ENGL255
Literature of Science and Technology
Credits: 3
Grad Meth: Reg, P-F, Aud
CORE: HL
Examines science and technology through the lens of British and American literature, primarily between 1800 and the present. Readings from early natural and experimental philosophers of the Scientific Revolution and Enlightenment. How literary works represent the ethics of science and technology; beneficial developments of science, and also heavy toll of industrialization. Writers studied may include Francis Bacon, Mary Shelley, Charles Darwin, H.G. Wells, Albert Einstein, Aldous Huxley, Richard Feynman, Philip K. Dick, Octavia Butler, Michael Frayn, and Tom Stoppard.
ENGL265
LGBTQ+ Literatures and Media
Credits: 3
Grad Meth: Reg, P-F, Aud
CORE: HL, D
Restriction: Must not have completed LGBT265.
Cross-listed with: LGBT265.
Credit only granted for: ENGL265 or LGBT265.
A study of literary and cultural expressions of queer and trans identities, positionalities, and analytics through an exploration of literature, art, and media. We will examine historical and political power relations by considering the intersections of sexuality and gender with race, class, nation, and disability. Topics include the social construction and regulation of sexuality and gender, performance and performativity, intersectionality, and the relationship between aesthetic forms and queer/ trans subjectivity. Our interpretations will be informed by queer and trans theories.
FREN
FREN242
Francophone Writers of Africa and the African Diaspora
Credits: 3
Grad Meth: Reg, P-F, Aud
CORE: HL, D
An analysis of the works and ideas of 20th and 21st century Francophone writers (Africa, the Caribbeans, France). Taught in English.
FREN250
Introduction to Cultural and Textual Analysis
Credits: 3
Grad Meth: Reg, P-F, Aud
CORE: HL
Prerequisite: FREN204; or students who have taken courses with comparable content may contact the department.
Restriction: Must not be a native/fluent speaker of French.
Credit only granted for: FREN250 or FREN250H.
Introduction to cultural and textual analysis of selected readings from various genres in French literature. Taught in French.
Cross-listed with FREN250H. Credit granted for FREN250 or FREN250H.
FREN250H
Introduction to Cultural and Textual Analysis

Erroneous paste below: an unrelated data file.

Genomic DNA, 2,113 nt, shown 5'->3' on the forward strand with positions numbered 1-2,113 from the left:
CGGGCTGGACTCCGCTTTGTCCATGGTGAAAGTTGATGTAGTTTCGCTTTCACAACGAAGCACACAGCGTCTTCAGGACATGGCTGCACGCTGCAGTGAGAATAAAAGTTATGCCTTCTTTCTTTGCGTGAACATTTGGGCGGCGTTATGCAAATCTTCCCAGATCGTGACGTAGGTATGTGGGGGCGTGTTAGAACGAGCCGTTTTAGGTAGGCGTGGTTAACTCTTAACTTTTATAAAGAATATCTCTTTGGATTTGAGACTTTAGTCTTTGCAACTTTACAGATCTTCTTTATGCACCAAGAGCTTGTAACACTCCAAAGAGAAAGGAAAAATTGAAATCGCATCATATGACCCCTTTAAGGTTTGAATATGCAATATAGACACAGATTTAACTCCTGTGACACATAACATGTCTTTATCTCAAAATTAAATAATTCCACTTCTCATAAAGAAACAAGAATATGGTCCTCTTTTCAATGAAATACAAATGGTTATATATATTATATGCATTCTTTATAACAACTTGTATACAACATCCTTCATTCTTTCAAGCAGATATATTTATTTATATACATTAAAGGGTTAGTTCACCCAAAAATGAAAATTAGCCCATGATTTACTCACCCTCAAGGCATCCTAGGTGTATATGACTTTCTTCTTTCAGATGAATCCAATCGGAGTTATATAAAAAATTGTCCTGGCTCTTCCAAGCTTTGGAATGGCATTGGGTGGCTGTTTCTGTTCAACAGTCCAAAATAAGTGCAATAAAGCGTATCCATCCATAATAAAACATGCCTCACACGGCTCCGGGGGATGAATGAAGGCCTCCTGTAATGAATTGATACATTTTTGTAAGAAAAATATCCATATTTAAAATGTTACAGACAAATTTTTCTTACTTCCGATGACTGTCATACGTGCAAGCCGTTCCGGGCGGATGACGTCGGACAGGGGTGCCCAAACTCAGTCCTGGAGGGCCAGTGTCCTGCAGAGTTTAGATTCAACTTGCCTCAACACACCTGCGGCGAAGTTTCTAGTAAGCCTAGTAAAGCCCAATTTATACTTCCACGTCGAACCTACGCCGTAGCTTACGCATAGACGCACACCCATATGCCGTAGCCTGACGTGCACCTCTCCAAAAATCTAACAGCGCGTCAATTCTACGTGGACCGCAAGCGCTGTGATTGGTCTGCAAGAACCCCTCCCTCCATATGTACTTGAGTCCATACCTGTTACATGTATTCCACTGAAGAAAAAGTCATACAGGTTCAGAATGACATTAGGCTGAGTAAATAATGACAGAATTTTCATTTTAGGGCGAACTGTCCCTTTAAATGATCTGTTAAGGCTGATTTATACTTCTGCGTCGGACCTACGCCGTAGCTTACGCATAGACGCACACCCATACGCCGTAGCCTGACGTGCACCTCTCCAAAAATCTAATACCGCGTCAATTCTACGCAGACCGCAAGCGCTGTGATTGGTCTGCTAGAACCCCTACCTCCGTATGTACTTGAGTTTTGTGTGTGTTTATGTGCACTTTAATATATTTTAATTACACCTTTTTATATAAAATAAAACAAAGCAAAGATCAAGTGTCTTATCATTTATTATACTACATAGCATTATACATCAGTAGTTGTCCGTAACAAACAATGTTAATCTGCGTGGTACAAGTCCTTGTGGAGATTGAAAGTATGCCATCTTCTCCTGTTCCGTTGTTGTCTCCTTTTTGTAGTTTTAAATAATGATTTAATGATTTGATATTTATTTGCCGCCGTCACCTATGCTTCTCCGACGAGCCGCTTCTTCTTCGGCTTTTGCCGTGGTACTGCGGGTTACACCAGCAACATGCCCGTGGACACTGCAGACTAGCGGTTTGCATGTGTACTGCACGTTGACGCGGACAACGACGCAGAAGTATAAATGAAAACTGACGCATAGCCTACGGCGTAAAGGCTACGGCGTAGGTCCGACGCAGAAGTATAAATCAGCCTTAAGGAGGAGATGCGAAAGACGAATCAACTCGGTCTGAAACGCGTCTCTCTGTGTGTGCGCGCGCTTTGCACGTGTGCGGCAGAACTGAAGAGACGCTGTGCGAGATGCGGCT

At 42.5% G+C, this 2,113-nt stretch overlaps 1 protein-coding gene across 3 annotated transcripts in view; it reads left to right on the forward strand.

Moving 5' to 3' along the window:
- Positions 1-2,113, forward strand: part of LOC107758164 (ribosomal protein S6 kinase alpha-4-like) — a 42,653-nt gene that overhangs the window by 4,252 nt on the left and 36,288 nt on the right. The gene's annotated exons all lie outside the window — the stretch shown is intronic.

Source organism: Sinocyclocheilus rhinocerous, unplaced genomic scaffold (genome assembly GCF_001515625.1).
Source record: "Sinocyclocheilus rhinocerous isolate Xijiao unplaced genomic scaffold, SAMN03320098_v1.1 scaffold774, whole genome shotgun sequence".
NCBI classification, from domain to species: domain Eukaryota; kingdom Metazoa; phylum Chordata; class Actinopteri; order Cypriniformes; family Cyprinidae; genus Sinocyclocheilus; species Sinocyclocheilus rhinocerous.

Credits: 3
Grad Meth: Reg, P-F, Aud
CORE: HL
Prerequisite: FREN204; or students who have taken courses with comparable content may contact the department.
Restriction: Must not be a native/fluent speaker of French.
Credit only granted for: FREN250 or FREN250H.
Introduction to cultural and textual analysis of selected readings from various genres in French literature. Taught in French.
For general honors students only. Cross-listed with FREN250. Credit granted for FREN250 or FREN250H.
LGBT
Lesbian Gay Bisexual Transgender Studies
LGBT265
LGBTQ+ Literatures and Media
Credits: 3
Grad Meth: Reg, P-F, Aud
CORE: HL, D
Restriction: Must not have completed LGBT265.
Cross-listed with: ENGL265.
Credit only granted for: ENGL265 or LGBT265.
A study of literary and cultural expressions of queer and trans identities, positionalities, and analytics through an exploration of literature, art, and media. We will examine historical and political power relations by considering the intersections of sexuality and gender with race, class, nation, and disability. Topics include the social construction and regulation of sexuality and gender, performance and performativity, intersectionality, and the relationship between aesthetic forms and queer/ trans subjectivity. Our interpretations will be informed by queer and trans theories.
RELS
Religious Studies
RELS170
Greek and Roman Mythology
Credits: 3
Grad Meth: Reg, P-F, Aud
CORE: HL
Cross-listed with CLAS170.
Credit only granted for: CLAS170 or RELS170.
Additional information: This course cannot be taken for language credit.
An introduction to the mythology of ancient Greece and Rome. This course is particularly recommended for students planning to major in foreign languages, English, history, the fine arts, or journalism. Taught in English.